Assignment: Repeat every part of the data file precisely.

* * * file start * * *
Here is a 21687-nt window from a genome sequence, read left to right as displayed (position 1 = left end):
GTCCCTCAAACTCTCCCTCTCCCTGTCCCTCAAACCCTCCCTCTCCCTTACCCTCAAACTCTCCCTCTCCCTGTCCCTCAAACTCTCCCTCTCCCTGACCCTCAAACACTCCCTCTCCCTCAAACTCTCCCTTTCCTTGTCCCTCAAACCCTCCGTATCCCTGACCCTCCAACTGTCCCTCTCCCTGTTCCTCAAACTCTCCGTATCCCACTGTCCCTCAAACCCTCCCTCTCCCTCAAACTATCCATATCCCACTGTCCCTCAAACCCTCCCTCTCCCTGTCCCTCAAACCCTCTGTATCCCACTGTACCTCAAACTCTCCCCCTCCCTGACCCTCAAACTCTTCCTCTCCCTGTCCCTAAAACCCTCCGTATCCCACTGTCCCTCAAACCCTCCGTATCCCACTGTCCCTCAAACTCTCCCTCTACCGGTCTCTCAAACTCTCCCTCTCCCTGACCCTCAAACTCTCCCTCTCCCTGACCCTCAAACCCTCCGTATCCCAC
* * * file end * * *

Here is a 21687-nt window from a genome sequence, read left to right as displayed (position 1 = left end):
GTCCCTCAAACTCTCCCTCTCCCTGTCCCTCAAACCCTCCCTCTCCCTTACCCTCAAACTCTCCCTCTCCCTGTCCCTCAAACTCTCCCTCTCCCTGACCCTCAAACACTCCCTCTCCCTCAAACTCTCCCTTTCCTTGTCCCTCAAACCCTCCGTATCCCTGACCCTCCAACTGTCCCTCTCCCTGTTCCTCAAACTCTCCGTATCCCACTGTCCCTCAAACCCTCCCTCTCCCTCAAACTATCCATATCCCACTGTCCCTCAAACCCTCCCTCTCCCTGTCCCTCAAACCCTCTGTATCCCACTGTACCTCAAACTCTCCCCCTCCCTGACCCTCAAACTCTTCCTCTCCCTGTCCCTAAAACCCTCCGTATCCCACTGTCCCTCAAACCCTCCGTATCCCACTGTCCCTCAAACTCTCCCTCTACCGGTCTCTCAAACTCTCCCTCTCCCTGACCCTCAAACTCTCCCTCTCCCTGACCCTCAAACCCTCCGTATCCCAC